France “bears significant responsibility” for the deaths of hundreds of thousands of people in the Rwandan genocide of 1994 because it remained “unwavering in its support” of its allies even though officials knew the slaughter was being prepared, a report commissioned by Kigali claims.
The accusation is the latest in the continuing dispute between Paris and the small east-African country over the role played there by France before and during the mass killings.
France has long been accused of not doing enough to halt the genocide.
The 600-page report, by the US law firm Levy Firestone Muse, labels France a “collaborator” of the extremist Hutu regime that orchestrated the murders of about 800,000 people, mainly from the Tutsi minority.
The report, which drew on millions of pages of documents and interviews with more than 250 witnesses, found no evidence that French officials or personnel had directly participated in the killing of Tutsis.
It follows the publication last month of a separate inquiry into the same events commissioned by the French president, Emmanuel Macron.
France led Operation Turquoise, a military-humanitarian intervention launched under a UN mandate between June and August 1994. Its critics believe that it was in reality aimed at supporting the genocidal Hutu government.
The French inquiry concluded France had been blinded by its colonial attitude to Africa to events leading up to the genocide and consequently bore “serious and overwhelming” responsibility, but was not complicit in the genocide.
The two detailed reports could mark a turning point in relations between the two countries, despite their contrasting conclusions.
Rwanda’s foreign affairs minister, Vincent Biruta, said the small but strategic country of 13 million people was ready for a “new relationship” with France.
“Maybe the most important thing in this process is that those two commissions have analysed the historical facts, have analysed the archives which were made available to them and have come to a common understanding of that past,” he said. “From there we can build this strong relationship.”
Paul Kagame, the president of Rwanda since 2000, welcomed the recent French inquiry as “an important step toward a common understanding of what took place” but said a decades-long effort by France to avoid responsibility had caused “significant damage”.
Kagame came to power in the aftermath of the genocide after leading rebel Tutsi forces into Rwanda and overthrowing the Hutu extremist regime.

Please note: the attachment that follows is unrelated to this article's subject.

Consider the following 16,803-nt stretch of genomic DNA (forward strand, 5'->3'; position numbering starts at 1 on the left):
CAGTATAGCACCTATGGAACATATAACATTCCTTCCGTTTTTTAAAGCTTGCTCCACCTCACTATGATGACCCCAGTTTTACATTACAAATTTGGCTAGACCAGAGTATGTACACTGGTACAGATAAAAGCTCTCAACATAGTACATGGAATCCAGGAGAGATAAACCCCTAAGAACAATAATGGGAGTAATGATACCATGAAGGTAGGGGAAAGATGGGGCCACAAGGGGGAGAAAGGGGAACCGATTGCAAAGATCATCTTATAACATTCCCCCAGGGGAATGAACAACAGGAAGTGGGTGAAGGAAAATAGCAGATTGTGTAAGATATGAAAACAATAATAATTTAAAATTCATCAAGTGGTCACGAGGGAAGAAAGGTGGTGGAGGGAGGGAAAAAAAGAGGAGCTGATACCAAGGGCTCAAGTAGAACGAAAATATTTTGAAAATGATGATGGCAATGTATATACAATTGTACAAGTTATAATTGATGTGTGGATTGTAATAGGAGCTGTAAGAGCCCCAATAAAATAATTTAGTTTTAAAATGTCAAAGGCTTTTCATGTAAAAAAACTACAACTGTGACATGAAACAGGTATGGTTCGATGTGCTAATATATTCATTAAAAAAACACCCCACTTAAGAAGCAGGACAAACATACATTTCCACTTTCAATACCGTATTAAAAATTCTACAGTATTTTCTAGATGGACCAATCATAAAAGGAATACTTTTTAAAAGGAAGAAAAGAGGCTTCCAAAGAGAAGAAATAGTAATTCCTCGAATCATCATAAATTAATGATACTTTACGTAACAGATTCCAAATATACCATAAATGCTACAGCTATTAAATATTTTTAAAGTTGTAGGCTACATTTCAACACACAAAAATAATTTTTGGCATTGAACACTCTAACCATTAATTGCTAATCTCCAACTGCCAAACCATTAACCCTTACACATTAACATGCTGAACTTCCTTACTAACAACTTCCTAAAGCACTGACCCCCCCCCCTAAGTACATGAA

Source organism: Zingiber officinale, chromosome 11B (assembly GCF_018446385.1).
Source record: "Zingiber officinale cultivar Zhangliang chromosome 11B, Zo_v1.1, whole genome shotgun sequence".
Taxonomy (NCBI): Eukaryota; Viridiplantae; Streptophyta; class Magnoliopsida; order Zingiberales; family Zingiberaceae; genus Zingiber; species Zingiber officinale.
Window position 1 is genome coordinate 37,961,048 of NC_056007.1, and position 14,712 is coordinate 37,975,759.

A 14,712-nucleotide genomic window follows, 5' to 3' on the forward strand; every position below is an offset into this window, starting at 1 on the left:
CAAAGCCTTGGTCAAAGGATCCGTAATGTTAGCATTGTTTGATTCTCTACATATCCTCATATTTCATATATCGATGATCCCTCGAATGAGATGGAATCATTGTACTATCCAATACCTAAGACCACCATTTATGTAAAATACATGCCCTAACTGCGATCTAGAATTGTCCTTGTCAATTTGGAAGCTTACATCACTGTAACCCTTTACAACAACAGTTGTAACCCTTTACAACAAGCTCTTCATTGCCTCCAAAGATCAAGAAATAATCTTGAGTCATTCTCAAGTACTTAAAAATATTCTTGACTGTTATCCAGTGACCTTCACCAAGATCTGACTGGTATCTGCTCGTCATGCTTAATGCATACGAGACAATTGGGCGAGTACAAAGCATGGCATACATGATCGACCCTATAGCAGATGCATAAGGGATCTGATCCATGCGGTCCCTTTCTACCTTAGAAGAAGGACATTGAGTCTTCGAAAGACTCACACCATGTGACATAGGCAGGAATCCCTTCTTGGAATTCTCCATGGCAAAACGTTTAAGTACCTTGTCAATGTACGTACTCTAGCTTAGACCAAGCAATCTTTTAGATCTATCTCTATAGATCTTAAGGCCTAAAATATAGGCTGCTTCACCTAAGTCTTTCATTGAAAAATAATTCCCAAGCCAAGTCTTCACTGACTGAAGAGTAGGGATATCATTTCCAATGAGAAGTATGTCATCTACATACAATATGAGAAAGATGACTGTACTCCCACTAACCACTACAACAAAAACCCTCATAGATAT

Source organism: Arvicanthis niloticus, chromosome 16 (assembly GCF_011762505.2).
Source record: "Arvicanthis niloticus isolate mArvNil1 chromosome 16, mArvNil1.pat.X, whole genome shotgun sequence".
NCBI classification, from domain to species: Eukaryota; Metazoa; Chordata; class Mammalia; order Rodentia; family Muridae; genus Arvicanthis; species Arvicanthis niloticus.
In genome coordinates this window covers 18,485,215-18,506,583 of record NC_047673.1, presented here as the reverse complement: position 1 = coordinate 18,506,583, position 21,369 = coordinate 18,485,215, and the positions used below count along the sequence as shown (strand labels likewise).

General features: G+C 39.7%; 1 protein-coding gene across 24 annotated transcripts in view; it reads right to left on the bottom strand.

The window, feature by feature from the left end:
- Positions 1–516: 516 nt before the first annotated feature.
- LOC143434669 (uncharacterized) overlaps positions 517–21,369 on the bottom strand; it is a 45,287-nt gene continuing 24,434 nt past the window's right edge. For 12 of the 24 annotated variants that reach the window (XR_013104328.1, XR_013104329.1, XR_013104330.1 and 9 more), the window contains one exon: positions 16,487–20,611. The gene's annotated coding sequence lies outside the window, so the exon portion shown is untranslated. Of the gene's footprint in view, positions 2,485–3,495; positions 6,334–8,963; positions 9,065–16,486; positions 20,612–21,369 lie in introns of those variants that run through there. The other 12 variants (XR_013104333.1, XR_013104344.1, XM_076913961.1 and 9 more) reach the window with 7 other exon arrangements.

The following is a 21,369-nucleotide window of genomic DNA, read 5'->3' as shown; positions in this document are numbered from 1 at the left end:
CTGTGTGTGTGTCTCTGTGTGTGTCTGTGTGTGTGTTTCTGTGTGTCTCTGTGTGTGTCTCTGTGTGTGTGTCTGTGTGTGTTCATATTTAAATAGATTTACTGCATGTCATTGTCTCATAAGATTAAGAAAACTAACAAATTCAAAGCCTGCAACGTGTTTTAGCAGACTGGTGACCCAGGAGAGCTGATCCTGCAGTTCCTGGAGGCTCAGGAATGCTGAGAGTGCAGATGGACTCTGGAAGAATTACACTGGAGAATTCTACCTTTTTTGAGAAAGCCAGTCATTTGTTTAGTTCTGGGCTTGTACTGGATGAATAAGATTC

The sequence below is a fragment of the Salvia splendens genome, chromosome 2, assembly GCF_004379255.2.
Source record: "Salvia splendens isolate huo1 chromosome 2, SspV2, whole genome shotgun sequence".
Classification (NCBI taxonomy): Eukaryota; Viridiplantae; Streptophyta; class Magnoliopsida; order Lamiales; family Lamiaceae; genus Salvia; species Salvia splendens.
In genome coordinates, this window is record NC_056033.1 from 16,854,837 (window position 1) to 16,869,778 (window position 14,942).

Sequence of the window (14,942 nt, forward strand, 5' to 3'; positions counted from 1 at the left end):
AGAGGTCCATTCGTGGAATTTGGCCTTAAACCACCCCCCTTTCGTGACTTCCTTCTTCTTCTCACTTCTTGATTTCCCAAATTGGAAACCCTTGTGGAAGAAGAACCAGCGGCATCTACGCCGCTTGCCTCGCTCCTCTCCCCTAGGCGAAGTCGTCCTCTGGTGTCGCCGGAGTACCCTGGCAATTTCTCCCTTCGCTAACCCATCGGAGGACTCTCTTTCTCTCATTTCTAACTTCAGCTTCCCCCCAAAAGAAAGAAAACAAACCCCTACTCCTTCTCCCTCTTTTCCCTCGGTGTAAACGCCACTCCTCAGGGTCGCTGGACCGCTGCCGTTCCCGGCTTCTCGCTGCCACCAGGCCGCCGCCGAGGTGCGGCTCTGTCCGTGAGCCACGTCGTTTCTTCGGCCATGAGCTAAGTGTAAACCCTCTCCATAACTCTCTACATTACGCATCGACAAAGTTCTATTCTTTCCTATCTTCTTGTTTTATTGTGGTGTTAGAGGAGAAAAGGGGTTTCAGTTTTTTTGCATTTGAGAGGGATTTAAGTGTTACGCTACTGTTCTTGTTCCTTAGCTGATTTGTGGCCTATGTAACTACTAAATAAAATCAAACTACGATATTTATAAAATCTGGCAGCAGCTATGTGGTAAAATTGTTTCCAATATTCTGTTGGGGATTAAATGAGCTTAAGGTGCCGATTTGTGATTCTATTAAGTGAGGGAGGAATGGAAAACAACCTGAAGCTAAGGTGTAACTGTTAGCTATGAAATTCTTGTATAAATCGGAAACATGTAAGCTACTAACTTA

Rwanda and France broke diplomatic ties in 2006 after a Paris judge accused Kagame and nine aides of shooting down former president Juvénal Habyarimana’s plane in April 1994 – the catalyst for the massacre. Rwanda rejected the charges.
The two countries eventually restored diplomatic ties in November 2009.
But in July, an appeals court in Paris upheld a decision to end a lengthy investigation into the plane crash that killed Habyarimana, with whom Paris had cultivated close ties. That inquiry aggravated Rwanda’s government because it targeted several people close to Kagame for their alleged role, charges they denied.
Within a few hours of Habyarimana’s death, extremist Hutu militia began systematically murdering Tutsis and some moderate Hutus, on a scale and with a brutality that shocked the world.
The new report alleges that in the years before the genocide, “French officials armed, advised, trained, equipped, and protected the Rwandan government, heedless of the Habyarimana regime’s commitment to the dehumanisation and, ultimately, the destruction and death of Tutsi in Rwanda.”
French authorities also pursued “France’s own interests, in particular the reinforcement and expansion of France’s power and influence in Africa”, and in April and May 1994, at the height of the genocide, French officials “did nothing to stop” the massacres, says the report.
“The cover-up continues even to the present,” the report added, saying French authorities refused to cooperate with their inquiry or turn over critical documents pertinent to their investigation.